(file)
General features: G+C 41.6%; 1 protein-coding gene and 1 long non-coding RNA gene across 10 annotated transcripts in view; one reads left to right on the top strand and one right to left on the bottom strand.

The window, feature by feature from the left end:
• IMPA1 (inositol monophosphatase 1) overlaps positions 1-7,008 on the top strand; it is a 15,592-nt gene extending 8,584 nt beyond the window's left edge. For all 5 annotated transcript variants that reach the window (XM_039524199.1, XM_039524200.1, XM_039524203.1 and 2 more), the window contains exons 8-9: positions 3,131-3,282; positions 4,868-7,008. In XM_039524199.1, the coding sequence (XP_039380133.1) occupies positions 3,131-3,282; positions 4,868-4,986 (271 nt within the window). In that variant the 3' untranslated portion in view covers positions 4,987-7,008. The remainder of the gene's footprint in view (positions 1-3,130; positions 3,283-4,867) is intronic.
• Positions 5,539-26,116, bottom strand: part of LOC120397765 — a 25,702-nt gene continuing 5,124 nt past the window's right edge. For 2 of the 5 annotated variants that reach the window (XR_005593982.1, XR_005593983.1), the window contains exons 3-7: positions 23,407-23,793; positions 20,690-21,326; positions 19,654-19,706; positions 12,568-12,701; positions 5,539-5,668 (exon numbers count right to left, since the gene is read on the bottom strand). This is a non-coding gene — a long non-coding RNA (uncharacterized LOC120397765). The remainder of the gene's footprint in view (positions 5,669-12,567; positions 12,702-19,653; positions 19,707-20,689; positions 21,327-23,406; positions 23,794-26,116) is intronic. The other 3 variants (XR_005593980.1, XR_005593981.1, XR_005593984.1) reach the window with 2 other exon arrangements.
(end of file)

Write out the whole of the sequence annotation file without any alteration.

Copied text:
General features: G+C 41.6%; 1 protein-coding gene and 1 long non-coding RNA gene across 10 annotated transcripts in view; one reads left to right on the top strand and one right to left on the bottom strand.

The window, feature by feature from the left end:
• IMPA1 (inositol monophosphatase 1) overlaps positions 1-7,008 on the top strand; it is a 15,592-nt gene extending 8,584 nt beyond the window's left edge. For all 5 annotated transcript variants that reach the window (XM_039524199.1, XM_039524200.1, XM_039524203.1 and 2 more), the window contains exons 8-9: positions 3,131-3,282; positions 4,868-7,008. In XM_039524199.1, the coding sequence (XP_039380133.1) occupies positions 3,131-3,282; positions 4,868-4,986 (271 nt within the window). In that variant the 3' untranslated portion in view covers positions 4,987-7,008. The remainder of the gene's footprint in view (positions 1-3,130; positions 3,283-4,867) is intronic.
• Positions 5,539-26,116, bottom strand: part of LOC120397765 — a 25,702-nt gene continuing 5,124 nt past the window's right edge. For 2 of the 5 annotated variants that reach the window (XR_005593982.1, XR_005593983.1), the window contains exons 3-7: positions 23,407-23,793; positions 20,690-21,326; positions 19,654-19,706; positions 12,568-12,701; positions 5,539-5,668 (exon numbers count right to left, since the gene is read on the bottom strand). This is a non-coding gene — a long non-coding RNA (uncharacterized LOC120397765). The remainder of the gene's footprint in view (positions 5,669-12,567; positions 12,702-19,653; positions 19,707-20,689; positions 21,327-23,406; positions 23,794-26,116) is intronic. The other 3 variants (XR_005593980.1, XR_005593981.1, XR_005593984.1) reach the window with 2 other exon arrangements.